Historically, libraries have focused not only on building collections, but on creating a means of describing these resources to make them discoverable and useful. Over time, cataloguing – or, more broadly, metadata creation – has been standardized in various structured ways to ensure consistency at a local level and the ability to easily share resource descriptions among institutions. Within these structures, authority control functions as a key component for usability by enabling optimal search and retrieval of relevant resources by users. Simply defined, authority control is the process of identifying a single preferred or ‘authorized’ format of a value that should be used in place of alternative spellings or synonyms to create consistent entries. There are a number of areas in which authority control is important for libraries, including subjects, locations and names of organizations, events and persons.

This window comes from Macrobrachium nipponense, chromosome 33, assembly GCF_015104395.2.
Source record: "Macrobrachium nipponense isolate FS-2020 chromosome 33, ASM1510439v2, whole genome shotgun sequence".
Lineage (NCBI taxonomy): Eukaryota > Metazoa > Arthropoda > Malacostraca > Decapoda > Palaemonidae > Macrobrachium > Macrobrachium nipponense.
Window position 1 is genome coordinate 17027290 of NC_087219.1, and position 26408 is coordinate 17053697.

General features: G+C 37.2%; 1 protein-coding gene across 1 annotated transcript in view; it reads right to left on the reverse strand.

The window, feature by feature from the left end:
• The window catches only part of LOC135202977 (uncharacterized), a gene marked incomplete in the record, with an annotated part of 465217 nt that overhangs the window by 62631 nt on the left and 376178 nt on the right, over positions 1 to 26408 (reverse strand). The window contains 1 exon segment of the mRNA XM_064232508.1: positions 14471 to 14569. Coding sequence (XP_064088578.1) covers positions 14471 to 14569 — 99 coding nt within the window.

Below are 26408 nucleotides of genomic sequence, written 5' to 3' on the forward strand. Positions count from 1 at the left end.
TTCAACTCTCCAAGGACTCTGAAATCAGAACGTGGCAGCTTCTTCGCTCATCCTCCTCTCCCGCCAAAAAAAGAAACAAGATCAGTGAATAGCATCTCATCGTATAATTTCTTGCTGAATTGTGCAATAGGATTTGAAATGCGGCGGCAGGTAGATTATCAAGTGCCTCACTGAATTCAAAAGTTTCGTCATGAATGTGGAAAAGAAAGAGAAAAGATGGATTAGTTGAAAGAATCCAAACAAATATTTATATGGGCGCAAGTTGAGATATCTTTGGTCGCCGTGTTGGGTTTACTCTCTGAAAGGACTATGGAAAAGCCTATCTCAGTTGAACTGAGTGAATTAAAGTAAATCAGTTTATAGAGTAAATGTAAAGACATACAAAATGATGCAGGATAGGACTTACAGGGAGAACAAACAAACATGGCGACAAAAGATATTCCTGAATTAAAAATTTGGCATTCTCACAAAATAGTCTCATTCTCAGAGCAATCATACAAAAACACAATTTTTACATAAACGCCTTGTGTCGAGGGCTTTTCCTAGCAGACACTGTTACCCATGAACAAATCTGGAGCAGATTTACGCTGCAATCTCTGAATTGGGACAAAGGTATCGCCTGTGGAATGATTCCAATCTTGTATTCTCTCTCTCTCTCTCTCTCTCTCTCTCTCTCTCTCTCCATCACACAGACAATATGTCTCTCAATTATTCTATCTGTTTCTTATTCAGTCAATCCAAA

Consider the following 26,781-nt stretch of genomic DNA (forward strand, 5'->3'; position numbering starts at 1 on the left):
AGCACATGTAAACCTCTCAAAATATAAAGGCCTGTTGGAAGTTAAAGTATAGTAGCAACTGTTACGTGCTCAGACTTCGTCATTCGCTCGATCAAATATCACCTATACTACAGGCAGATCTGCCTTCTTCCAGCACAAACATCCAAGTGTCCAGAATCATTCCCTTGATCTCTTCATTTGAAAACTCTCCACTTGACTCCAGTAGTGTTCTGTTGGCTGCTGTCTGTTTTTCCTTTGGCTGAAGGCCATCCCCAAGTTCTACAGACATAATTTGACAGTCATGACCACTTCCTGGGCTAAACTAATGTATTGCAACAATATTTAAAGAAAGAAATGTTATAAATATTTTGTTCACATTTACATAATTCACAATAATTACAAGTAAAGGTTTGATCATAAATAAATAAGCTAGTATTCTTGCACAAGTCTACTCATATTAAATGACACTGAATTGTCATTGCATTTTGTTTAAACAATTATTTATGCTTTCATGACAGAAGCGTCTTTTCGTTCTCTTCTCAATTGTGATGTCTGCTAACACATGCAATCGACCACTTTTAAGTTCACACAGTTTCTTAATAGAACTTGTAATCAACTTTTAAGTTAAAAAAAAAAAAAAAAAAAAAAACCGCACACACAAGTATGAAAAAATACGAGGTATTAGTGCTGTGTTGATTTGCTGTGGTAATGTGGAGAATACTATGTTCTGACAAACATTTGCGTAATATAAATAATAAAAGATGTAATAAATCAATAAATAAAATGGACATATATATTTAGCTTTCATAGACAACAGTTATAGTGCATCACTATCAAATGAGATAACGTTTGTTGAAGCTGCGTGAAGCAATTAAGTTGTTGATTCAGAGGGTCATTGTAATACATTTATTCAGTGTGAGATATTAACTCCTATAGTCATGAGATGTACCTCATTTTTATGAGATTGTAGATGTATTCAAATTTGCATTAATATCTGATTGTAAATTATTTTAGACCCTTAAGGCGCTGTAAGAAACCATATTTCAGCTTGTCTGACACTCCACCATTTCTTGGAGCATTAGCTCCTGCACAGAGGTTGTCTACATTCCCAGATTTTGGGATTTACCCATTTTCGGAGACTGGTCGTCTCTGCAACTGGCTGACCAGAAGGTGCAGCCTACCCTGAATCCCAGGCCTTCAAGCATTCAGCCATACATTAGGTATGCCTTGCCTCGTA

Name authority tends to pose a particular problem, because a metadata creator may need additional information associated with an authority heading to determine whether a name applies (particularly in the case of multiple persons with similar names). This may require a separate database of authority entries with contextual information, rather than a list of authorized terms or thesaurus, which are sufficient for some forms of authority control. Tillett (1989) notes that authority work generally involves research of names as well as documenting information in a name authority file such as ‘the authority data of preferred form, variants, history, scope, and links to other authority records.’ A number of initiatives in the library environment, both historically and in the present, have attempted to generate and share name authority records, and to address the challenge of keeping these systems up to date and relevant. Typically national libraries throughout the world take responsibility for names that are important to their national domain, including authors and organizations from their country that create resources of interest to their users. In the USA, this work has been carried out for decades by the Library of Congress (LOC) with their Name Authority File (LCNAF). Containing over eight million records, this dataset comprises names of people and organizations that appear in the LOC catalogue. In the past decade there has been an asserted effort to move